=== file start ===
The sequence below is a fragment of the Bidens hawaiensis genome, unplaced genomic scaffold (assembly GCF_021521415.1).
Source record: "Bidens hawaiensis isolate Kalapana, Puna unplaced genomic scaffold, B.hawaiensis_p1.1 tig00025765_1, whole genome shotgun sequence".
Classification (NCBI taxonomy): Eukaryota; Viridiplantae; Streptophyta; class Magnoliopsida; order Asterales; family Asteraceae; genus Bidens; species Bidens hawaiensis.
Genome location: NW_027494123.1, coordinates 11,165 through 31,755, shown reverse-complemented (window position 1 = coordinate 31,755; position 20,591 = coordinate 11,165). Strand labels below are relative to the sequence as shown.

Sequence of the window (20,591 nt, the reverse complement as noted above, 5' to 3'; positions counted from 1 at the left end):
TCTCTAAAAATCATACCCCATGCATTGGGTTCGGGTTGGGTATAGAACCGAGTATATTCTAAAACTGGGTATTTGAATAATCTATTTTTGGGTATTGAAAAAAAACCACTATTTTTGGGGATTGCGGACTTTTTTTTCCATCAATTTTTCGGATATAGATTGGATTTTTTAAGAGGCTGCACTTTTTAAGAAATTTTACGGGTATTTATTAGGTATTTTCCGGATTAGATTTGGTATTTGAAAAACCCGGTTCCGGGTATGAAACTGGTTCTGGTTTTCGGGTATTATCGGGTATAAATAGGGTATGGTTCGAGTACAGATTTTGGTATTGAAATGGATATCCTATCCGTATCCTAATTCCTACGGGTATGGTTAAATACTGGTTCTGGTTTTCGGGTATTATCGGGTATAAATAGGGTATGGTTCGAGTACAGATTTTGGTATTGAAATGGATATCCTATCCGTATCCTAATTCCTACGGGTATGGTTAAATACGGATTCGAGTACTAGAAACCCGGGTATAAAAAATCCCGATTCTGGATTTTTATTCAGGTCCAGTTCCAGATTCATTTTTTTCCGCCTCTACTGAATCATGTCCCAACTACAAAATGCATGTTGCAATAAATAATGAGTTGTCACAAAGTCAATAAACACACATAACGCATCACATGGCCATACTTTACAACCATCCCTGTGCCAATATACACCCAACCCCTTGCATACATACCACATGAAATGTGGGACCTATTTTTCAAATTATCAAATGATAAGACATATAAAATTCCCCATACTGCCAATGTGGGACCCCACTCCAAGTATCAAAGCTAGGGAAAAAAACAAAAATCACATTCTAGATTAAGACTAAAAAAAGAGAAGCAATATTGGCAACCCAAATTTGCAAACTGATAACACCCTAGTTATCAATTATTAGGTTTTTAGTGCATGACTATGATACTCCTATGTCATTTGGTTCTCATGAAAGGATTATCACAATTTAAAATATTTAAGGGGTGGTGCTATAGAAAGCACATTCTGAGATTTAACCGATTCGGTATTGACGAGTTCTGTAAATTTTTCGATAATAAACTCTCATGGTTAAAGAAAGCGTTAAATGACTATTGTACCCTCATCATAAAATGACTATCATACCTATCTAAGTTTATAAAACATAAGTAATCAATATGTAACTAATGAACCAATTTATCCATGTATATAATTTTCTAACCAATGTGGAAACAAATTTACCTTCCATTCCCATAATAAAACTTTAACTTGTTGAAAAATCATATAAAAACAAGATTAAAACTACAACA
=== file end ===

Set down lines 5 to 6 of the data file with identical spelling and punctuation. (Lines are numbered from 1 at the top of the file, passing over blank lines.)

Sequence of the window (20,591 nt, the reverse complement as noted above, 5' to 3'; positions counted from 1 at the left end):
TCTCTAAAAATCATACCCCATGCATTGGGTTCGGGTTGGGTATAGAACCGAGTATATTCTAAAACTGGGTATTTGAATAATCTATTTTTGGGTATTGAAAAAAAACCACTATTTTTGGGGATTGCGGACTTTTTTTTCCATCAATTTTTCGGATATAGATTGGATTTTTTAAGAGGCTGCACTTTTTAAGAAATTTTACGGGTATTTATTAGGTATTTTCCGGATTAGATTTGGTATTTGAAAAACCCGGTTCCGGGTATGAAACTGGTTCTGGTTTTCGGGTATTATCGGGTATAAATAGGGTATGGTTCGAGTACAGATTTTGGTATTGAAATGGATATCCTATCCGTATCCTAATTCCTACGGGTATGGTTAAATACTGGTTCTGGTTTTCGGGTATTATCGGGTATAAATAGGGTATGGTTCGAGTACAGATTTTGGTATTGAAATGGATATCCTATCCGTATCCTAATTCCTACGGGTATGGTTAAATACGGATTCGAGTACTAGAAACCCGGGTATAAAAAATCCCGATTCTGGATTTTTATTCAGGTCCAGTTCCAGATTCATTTTTTTCCGCCTCTACTGAATCATGTCCCAACTACAAAATGCATGTTGCAATAAATAATGAGTTGTCACAAAGTCAATAAACACACATAACGCATCACATGGCCATACTTTACAACCATCCCTGTGCCAATATACACCCAACCCCTTGCATACATACCACATGAAATGTGGGACCTATTTTTCAAATTATCAAATGATAAGACATATAAAATTCCCCATACTGCCAATGTGGGACCCCACTCCAAGTATCAAAGCTAGGGAAAAAAACAAAAATCACATTCTAGATTAAGACTAAAAAAAGAGAAGCAATATTGGCAACCCAAATTTGCAAACTGATAACACCCTAGTTATCAATTATTAGGTTTTTAGTGCATGACTATGATACTCCTATGTCATTTGGTTCTCATGAAAGGATTATCACAATTTAAAATATTTAAGGGGTGGTGCTATAGAAAGCACATTCTGAGATTTAACCGATTCGGTATTGACGAGTTCTGTAAATTTTTCGATAATAAACTCTCATGGTTAAAGAAAGCGTTAAATGACTATTGTACCCTCATCATAAAATGACTATCATACCTATCTAAGTTTATAAAACATAAGTAATCAATATGTAACTAATGAACCAATTTATCCATGTATATAATTTTCTAACCAATGTGGAAACAAATTTACCTTCCATTCCCATAATAAAACTTTAACTTGTTGAAAAATCATATAAAAACAAGATTAAAACTACAACA